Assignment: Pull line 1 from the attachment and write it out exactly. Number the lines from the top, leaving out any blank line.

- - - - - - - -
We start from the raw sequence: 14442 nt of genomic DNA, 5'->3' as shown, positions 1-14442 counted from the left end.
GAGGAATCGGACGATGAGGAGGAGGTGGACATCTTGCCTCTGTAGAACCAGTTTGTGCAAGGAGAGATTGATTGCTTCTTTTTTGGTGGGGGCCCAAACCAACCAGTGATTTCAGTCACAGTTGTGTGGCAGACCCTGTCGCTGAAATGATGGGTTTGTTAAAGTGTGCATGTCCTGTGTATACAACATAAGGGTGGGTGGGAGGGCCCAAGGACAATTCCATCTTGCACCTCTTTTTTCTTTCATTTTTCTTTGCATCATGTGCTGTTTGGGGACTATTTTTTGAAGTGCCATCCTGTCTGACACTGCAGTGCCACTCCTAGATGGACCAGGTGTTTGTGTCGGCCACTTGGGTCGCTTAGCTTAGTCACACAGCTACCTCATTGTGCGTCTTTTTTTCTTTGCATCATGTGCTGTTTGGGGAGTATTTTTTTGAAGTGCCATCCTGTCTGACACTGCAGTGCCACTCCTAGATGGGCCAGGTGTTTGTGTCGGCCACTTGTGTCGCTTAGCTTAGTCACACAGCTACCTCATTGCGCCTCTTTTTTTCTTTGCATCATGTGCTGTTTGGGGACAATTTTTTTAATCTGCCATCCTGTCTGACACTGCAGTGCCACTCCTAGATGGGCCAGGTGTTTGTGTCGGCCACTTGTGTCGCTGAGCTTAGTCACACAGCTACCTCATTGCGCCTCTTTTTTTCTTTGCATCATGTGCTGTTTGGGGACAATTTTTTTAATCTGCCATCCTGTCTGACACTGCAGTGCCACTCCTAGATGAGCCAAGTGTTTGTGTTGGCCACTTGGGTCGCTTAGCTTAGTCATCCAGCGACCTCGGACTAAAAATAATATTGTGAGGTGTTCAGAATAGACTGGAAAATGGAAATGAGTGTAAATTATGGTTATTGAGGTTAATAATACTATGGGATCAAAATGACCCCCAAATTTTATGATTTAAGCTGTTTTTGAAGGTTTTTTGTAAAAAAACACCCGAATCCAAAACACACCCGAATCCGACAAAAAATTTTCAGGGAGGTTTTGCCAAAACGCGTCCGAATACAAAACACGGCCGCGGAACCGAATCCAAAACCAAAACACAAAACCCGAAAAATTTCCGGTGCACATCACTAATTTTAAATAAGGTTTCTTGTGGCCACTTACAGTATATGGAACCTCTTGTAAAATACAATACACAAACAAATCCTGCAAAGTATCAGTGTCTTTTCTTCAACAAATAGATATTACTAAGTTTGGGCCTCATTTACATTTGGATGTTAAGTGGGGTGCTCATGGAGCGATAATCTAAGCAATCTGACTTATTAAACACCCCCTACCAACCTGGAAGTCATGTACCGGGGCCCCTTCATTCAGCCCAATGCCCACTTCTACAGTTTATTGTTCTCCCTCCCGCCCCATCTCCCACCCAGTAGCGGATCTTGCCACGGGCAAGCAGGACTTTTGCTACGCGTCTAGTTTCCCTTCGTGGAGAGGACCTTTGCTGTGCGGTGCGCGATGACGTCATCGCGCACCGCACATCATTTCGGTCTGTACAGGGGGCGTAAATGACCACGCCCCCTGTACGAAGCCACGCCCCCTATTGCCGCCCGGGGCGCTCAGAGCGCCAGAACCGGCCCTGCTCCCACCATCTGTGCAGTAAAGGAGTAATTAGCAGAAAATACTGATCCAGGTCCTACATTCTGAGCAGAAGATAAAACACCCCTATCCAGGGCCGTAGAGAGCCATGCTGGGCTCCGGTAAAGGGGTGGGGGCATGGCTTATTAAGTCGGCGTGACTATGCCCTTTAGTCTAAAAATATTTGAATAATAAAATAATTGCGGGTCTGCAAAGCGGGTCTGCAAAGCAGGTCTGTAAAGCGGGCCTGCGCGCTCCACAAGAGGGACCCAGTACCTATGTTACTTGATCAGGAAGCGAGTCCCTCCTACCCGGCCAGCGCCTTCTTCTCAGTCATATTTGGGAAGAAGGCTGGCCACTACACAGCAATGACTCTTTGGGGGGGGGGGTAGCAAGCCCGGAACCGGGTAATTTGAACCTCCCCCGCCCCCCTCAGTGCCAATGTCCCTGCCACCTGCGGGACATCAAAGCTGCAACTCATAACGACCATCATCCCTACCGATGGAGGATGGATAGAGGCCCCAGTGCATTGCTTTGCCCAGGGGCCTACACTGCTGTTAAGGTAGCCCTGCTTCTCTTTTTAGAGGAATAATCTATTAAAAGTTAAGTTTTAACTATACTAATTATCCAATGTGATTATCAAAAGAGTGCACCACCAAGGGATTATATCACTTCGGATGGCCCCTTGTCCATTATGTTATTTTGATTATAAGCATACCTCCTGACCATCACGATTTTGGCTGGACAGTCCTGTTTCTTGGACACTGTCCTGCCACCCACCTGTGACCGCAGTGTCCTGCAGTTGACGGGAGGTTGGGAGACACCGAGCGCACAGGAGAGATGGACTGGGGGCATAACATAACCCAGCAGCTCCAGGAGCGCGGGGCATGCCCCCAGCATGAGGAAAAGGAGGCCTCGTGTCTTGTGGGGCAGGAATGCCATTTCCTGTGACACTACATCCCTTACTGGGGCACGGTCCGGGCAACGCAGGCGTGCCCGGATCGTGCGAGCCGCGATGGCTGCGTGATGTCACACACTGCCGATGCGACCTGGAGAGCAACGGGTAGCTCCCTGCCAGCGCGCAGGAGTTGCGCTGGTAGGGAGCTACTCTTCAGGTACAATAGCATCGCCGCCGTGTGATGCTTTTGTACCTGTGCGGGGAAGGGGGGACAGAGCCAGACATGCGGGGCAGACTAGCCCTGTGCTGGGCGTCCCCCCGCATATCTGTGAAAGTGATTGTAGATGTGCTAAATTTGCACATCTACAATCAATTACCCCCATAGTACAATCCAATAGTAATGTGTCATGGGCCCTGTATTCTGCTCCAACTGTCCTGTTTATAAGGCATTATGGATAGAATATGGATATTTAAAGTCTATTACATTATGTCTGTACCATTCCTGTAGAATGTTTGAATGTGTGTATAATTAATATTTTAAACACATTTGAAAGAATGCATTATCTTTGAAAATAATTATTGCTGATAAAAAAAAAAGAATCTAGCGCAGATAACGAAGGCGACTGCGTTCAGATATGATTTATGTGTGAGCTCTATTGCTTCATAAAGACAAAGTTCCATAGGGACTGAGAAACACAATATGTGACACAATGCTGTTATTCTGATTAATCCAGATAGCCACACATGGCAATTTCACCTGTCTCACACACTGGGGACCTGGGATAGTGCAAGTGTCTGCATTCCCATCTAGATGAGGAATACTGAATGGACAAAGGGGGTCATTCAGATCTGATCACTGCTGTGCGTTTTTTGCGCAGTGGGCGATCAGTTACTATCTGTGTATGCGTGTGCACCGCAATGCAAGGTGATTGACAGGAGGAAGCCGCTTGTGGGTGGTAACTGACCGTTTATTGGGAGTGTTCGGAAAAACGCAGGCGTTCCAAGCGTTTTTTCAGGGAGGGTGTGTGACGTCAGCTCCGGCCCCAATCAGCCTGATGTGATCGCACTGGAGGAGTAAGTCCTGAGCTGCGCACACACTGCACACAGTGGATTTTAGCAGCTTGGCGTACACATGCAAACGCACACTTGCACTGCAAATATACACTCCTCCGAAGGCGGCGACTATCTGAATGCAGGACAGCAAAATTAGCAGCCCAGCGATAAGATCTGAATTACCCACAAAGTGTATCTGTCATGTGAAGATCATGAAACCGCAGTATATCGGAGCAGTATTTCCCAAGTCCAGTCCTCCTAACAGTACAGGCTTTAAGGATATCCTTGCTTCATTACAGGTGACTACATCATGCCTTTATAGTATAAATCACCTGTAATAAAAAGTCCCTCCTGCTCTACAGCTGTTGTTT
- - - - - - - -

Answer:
We start from the raw sequence: 14442 nt of genomic DNA, 5'->3' as shown, positions 1-14442 counted from the left end.